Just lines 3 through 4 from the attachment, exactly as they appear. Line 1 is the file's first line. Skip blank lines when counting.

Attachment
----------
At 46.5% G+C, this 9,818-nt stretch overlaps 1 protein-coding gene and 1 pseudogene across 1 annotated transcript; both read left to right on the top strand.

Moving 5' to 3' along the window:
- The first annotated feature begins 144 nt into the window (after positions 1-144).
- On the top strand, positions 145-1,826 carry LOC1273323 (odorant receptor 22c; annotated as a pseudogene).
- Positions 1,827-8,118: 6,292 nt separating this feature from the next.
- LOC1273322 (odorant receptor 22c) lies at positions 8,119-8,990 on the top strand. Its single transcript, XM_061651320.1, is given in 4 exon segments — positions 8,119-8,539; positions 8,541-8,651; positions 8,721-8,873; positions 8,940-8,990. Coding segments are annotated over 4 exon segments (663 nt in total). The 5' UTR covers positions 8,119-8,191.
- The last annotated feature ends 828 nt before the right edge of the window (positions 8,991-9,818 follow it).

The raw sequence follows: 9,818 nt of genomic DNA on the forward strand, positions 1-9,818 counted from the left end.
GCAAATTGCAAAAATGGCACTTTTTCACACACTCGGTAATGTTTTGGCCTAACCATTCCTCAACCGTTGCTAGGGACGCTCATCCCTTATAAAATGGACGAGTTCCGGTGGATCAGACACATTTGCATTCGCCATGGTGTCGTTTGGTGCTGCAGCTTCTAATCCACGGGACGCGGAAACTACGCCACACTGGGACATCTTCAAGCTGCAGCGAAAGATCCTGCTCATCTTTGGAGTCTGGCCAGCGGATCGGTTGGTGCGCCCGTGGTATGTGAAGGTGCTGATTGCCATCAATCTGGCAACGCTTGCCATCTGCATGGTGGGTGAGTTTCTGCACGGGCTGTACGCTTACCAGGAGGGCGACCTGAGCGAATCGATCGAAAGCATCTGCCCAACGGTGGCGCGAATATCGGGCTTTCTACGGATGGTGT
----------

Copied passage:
- The first annotated feature begins 144 nt into the window (after positions 1-144).
- On the top strand, positions 145-1,826 carry LOC1273323 (odorant receptor 22c; annotated as a pseudogene).